Why You Should Vote in Local Elections

Out of all the things you can do to impact your life and those around you, voting is high on the list. Okay, so maybe your vote has no power when you vote against your state’s main candidate in the presidential elections. Even so, on the local level, your vote does have power and won’t be buried by your state.

Not to mention, it keeps you up to date on what’s going on where you live. Yet, a lot of people don’t take advantage of this. They wait until the presidential election to be heard. With all the benefits that come with voting locally, it’s time for us to buck the trend.

1. You have more power

First off, on the local level, you don’t have to worry about the electoral college. Second, politicians have fewer people they are trying to make happy. If they see a group of dedicated voters that care about a certain cause that cause will get more attention.

2. You become more informed about what’s going on in your community

When you start researching local politicians, you learn more about different issues or ballot initiatives. Politicians tend to have a few issues that they focus on the most. With that, hopefully, comes information on what they’ve done in the past and what they plan to do in the future.

3. You can leverage previous connections

Now, that you have spent some time evaluating what you want for the future and the politicians trying to get elected, you can connect with others. You can get others you know to help you to organize a rally, march, or whatever else you think will help. Also, there are probably local organizations you can team up with.

In one of my clubs, we have been able to reach out to a few local organizations that care about the environment. Some of the organizations try to help the environment by getting citizens to use their political power to vote for certain bills and politicians.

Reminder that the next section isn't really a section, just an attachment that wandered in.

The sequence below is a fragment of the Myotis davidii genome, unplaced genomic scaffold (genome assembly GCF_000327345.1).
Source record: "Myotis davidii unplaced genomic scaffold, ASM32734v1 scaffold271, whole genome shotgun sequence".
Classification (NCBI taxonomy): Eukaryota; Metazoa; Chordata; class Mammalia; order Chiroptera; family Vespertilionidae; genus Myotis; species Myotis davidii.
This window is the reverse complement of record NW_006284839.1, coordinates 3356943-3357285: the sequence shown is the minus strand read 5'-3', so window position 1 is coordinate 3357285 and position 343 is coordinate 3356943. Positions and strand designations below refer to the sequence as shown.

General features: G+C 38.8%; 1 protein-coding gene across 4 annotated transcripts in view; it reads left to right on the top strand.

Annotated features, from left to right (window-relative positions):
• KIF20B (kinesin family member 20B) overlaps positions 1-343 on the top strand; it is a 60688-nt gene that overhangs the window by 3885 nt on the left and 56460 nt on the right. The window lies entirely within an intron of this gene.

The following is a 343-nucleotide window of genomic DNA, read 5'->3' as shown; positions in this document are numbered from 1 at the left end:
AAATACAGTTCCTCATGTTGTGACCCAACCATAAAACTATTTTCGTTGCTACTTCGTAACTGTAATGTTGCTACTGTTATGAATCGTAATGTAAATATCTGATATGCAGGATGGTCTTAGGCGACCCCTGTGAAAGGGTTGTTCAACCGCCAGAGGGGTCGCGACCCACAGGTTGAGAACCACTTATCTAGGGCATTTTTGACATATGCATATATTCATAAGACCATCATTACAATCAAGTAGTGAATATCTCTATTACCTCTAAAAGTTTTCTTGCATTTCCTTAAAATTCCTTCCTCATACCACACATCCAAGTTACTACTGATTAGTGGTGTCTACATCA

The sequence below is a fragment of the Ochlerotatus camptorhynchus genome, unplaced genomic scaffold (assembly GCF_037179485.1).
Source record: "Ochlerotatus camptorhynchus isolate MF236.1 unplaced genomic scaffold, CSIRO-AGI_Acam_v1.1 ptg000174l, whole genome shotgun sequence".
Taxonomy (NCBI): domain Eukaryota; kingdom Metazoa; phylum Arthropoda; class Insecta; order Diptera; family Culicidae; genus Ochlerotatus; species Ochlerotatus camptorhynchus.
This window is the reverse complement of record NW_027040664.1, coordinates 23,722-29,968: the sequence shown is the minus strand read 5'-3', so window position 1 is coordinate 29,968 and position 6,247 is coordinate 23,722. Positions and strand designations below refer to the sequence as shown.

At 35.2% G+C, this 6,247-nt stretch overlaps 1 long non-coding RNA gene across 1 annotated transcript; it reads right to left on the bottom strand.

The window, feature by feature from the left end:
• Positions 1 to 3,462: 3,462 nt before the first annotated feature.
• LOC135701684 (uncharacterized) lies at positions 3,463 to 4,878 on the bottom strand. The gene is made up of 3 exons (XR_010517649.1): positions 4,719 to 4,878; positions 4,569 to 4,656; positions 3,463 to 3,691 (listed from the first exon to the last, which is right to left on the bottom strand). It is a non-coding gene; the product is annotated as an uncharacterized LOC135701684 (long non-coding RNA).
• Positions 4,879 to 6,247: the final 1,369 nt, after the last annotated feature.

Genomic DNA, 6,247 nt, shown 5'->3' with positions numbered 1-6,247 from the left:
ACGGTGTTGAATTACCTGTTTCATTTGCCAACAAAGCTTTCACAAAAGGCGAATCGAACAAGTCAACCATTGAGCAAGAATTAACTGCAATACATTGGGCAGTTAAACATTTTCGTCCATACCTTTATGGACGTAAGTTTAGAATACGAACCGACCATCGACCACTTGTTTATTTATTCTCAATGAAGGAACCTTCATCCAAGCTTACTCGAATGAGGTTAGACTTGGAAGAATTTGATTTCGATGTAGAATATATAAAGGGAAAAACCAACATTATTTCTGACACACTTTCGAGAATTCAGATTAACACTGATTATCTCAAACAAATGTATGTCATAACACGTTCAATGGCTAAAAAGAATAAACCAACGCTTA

4. You can go to events to show your support without too much trouble

Since January, there have been quite a few marches going on. Where I live, there is going to be a March for Science event soon. Since this march is less than an hour away from where I live showing up to the event is a lot easier than if the event is in New York. Do a little digging into your causes. If it’s near voting time, there should be some rallies going on.

5. This will get you ready for the next step

Of all the things we can do to be a good citizen, voting is the low hanging fruit. You don’t have to attend any rallies or marches to become an informed voter. You can take simple steps to become informed. It’s important to vote, and the amount of effort compared to the results is excellent.

Final Thoughts

When you vote, you make your voice heard. Politicians pay more attention because your vote is what keeps them in office. Use this power to advocate the causes you care about!


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2 Simple Actions You Can Take to Get Informed

Ever since 7th grade, I’ve been interested in learning about how politics worked. It started with taking US Government in 7th grade. I loved listening to the lectures and reading my textbook. Even so, I always ran into one major problem – class doesn’t equal real life. In real life, there are a ton of grays and a lot of dry text to read through. Not to mention, all the sound bites floating around. Every time I thought I had my head wrapped around an issue, I would realize that I knew nothing.

That and just life, in general, kept me from getting involved. I know a lot of people in my life that don’t bother with politics because it’s too “depressing” and “time-consuming.” I’m still struggling with that, but here are 2 actions you can take if you are struggling with it too.

1. Within reason, keep politics on your mind